2. I think Crawford is just fine where he is. There’s an advantage to him staying in the same league for more than two months — he gets to see how pitchers adjust to him, and gets to adjust to pitchers he has gone up against multiple times.

          1. he has leveled off lately but if he goes on another streak…its promotion time. What the phillies need to do (and probably aren’t) is eliminate Quinn from the discussion when it comes to Crawford. They need to do whats correct for Crawford development not whats good for both Crawford and Quinn. From my untrained eyes Crawford looks like a star in making (rarity) and Quinn looks like a fringe teaser (not rare at all).

  3. There’s no rush, let Crawford spend the whole year in Lakewood. If you flip him with Quinn, you may incrementally speed up Crawford’s development, or you may not, but you will definitely be dealing a setback to Quinn. Once he’s behind Crawford in the system, they’re probably not going to flip them back, so it means that barring a a position change for Quinn or an injury for Crawford, Quinn will remain behind him for the next few years. Better to be patient and let them both play at the age-appropriate level. If the front office feels like it’s time to do something drastic, they can always consider the double-jump for Crawford or the position change for Quinn next spring.

    1. I really don’t see how it sets back Quinn. He’s over-matched now. He is behind Crawford. There is really no denying that. No shame in that. Crawford is now the best prospect in our system. Quinn is going to remain behind him for the next several years, likely forever, with Quinn eventually traded or making a positional change.

      1. I agree with this. I also think there’s prob a good chance Quinn repeats CWater next yr while JP is in Reading. Considering Quinn missed half of last yr in LWood and the beginning of this year and got promoted.

        1. I know I raised the possibility above, but I have hard time seeing Crawford being double-jumped to Reading next year. When was the last time if happened with a Phillies prospect? I couldn’t recall a time it happened. I went back and looked at a bunch of players the Phillies developed over the last decade or so, and the only example I could find was Michael Bourn, who jumped from Lakewood to Reading between his Age 21 and Age 22 seasons. As that suggests, he was a good bit older than Crawford. And it definitely didn’t happen in-season, as some are suggesting might occur with Crawford.

          In general, though, it seems from looking at the history of a bunch of major league players developed by the Phillies system over a long period of time, that the norm is moving one level at a time. Except for Cole Hamels, who really did have the oddest minor league career with all those freak injuries.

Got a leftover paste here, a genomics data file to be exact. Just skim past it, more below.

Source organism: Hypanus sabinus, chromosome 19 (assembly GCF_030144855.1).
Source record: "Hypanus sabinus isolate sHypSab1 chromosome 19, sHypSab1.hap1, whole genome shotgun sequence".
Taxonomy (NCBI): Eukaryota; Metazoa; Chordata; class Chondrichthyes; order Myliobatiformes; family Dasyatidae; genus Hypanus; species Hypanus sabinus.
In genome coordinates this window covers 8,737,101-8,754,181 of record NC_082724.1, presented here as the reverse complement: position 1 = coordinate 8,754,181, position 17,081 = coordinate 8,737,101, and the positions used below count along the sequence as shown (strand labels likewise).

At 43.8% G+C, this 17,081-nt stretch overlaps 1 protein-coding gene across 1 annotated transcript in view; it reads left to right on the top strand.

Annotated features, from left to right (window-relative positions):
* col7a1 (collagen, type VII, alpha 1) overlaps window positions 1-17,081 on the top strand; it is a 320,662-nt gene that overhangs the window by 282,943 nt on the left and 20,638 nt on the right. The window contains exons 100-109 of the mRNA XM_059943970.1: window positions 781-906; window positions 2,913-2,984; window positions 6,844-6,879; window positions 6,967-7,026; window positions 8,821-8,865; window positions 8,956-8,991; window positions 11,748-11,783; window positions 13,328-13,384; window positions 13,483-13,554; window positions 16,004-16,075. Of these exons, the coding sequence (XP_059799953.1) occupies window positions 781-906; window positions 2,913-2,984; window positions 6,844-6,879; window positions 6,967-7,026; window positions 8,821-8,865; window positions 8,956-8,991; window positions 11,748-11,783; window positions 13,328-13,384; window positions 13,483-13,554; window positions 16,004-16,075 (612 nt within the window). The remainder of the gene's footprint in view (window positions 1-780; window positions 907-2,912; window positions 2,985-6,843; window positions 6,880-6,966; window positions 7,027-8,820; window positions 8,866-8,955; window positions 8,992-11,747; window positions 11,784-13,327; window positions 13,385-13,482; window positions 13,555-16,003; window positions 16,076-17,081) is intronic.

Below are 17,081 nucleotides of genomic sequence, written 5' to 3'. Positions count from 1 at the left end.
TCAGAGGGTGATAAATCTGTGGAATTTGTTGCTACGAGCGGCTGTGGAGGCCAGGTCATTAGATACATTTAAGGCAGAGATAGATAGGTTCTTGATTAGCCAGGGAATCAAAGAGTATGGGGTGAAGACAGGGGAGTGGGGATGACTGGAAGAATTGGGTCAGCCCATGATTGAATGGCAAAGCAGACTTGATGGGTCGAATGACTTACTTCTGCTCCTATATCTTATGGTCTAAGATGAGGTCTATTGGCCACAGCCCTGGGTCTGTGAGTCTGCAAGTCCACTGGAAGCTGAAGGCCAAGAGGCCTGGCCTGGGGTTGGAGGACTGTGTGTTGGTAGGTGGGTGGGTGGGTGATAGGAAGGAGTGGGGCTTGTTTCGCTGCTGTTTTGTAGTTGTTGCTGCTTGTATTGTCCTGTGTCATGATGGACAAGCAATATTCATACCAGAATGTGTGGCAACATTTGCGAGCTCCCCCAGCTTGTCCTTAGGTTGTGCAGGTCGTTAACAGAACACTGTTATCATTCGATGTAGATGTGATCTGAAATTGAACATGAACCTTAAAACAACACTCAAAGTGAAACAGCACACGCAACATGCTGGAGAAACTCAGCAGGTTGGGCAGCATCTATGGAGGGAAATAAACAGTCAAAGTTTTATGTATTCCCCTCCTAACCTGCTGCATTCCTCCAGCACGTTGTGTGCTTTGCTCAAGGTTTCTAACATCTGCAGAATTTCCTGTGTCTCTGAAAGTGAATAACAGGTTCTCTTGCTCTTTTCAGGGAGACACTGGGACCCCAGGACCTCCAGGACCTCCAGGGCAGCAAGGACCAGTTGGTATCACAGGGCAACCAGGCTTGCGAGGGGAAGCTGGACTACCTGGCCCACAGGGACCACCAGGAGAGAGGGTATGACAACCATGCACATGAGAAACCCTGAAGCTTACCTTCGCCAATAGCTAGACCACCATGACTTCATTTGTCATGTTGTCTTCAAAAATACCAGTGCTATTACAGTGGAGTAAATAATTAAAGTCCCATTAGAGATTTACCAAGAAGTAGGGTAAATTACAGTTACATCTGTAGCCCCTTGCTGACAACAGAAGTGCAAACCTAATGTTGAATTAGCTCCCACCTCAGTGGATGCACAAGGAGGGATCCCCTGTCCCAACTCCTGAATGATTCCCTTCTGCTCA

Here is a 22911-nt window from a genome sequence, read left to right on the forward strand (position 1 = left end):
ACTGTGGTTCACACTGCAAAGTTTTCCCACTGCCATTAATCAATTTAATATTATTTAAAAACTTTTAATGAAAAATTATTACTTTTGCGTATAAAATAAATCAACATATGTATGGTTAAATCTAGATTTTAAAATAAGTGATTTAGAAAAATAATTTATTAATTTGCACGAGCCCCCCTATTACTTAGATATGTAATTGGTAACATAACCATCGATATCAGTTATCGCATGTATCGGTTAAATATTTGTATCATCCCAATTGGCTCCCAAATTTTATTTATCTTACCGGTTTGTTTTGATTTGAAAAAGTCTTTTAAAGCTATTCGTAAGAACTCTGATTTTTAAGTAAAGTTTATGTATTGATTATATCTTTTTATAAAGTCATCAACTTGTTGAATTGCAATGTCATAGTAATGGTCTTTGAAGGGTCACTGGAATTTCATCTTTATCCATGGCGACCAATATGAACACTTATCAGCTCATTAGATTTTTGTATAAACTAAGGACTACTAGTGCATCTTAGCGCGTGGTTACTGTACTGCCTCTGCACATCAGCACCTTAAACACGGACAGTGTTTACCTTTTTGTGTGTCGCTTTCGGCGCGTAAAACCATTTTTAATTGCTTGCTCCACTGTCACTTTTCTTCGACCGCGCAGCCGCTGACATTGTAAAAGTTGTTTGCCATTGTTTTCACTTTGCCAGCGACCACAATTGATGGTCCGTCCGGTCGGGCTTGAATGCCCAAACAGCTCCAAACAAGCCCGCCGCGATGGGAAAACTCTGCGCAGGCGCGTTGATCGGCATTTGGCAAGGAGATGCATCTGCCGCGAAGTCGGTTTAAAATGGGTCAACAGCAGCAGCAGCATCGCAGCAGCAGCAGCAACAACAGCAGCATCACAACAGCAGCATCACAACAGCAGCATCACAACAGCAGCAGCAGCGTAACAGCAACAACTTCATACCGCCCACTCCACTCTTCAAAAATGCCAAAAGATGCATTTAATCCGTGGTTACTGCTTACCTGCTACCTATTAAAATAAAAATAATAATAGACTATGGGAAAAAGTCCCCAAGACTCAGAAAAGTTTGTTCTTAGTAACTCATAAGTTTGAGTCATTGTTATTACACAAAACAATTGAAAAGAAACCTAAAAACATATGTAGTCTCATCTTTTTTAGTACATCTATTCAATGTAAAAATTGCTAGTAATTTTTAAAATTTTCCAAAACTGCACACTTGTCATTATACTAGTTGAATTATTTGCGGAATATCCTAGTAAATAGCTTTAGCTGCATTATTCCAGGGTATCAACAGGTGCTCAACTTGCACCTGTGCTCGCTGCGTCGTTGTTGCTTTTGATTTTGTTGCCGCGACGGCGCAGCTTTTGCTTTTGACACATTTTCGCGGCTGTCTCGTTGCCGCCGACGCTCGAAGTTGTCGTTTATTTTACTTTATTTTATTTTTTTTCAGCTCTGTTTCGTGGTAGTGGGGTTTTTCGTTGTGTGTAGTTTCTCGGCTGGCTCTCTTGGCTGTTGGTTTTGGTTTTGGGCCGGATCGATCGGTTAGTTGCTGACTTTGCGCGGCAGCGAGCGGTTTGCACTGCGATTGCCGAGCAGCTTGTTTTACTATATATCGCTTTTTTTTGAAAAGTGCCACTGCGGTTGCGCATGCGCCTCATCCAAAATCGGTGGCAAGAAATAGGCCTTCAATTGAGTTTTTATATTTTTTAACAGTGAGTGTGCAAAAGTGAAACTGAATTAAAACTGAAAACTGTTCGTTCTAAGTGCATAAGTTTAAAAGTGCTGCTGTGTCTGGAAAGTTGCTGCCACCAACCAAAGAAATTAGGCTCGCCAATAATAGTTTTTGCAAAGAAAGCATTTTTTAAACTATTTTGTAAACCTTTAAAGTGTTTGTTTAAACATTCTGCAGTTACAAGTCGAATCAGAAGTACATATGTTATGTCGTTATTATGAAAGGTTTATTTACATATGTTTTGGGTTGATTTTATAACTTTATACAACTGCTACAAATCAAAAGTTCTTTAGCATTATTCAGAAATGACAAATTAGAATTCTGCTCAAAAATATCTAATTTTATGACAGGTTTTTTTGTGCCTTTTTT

1. Vance Worley did it also. Of course, he was a college pitcher. I would be really surprised if it happened with Crawford.

          2. He didn’t jump two levels to Reading, but Utley jumped over Reading from CLW to Scranton Wilkes-Barre. I think it makes much more sense to move Crawford to CLW mid-season, than to double-jump him to Reading. The move to AA is a big enough jump, without skipping CLW. I’m not upset exposing Crawford to a lousy team in CLW. His presence (and Astudillo?) would improve it. If he is going to stay in the Phillies system, he is going to have to get used to being on a lousy team. He certainly shouldn’t move up in lock-step with the current Lakewood team. Anyway you slice it, Reading is likely to be bad next season, and that’s where he needs to be next season.

          3. You mean spefically from Low-A to AA?
            Asche did it from Low-A (ss) to High A then in June to AA.

            1. Yes, that my point. They say that the jump to AA is the biggest in the minors, much bigger than going from Williamsport to Clearwater for a guy who already played four years in college. I just find think it’s highly likely that they give him some time in Clearwater. I’d just prefer if they could figure out a way to do it that’s not to Quinn’s long-term detriment, although I of course think Crawford is the more valuable commodity.

            1. College, college, college, and Hernandez was not double jumped to AA, he spent the entire 2011 season in Clearwater.

    2. I think we all should be very happy if Crawford’s major-league debut is as the starting SS to open the 2017 season (when he will be 22).

      There are a number of ways that Crawford can get there, including skipping Lehigh Valley.

      What level Crawford reaches this season need not affect this timetable.

      1. Agree……Crawford’s goal should be 2017 at the Bank and he would be right on time. I rather him be ready when the time comes to have to struggle.

  4. I said b4 the year to give Crawford 2 months at LWood and see where he’s at. He’s more than met the excpectations. I would move him to CWater for the final 3 months and then have him likely start in Reading next year. As far as playing time with Quinn you just DH 1 and let the other play the field. That is unless they start giving Quinn some PT at second or the OF. I wouldn’t let Quinn be the reason Im holding Crawford back, though.

    1. I agree. Your good teams wouldn’t even factor Quinn into their thought process. He is not an elite prospect. We don’t know if he can hit or field. With Crawford (and I have seen him in person multiple times play) he is way advanced for his age. I am not kidding when I say that you could put Crawford in majors right now (and he would struggle) but he would hold his own. He is that advanced.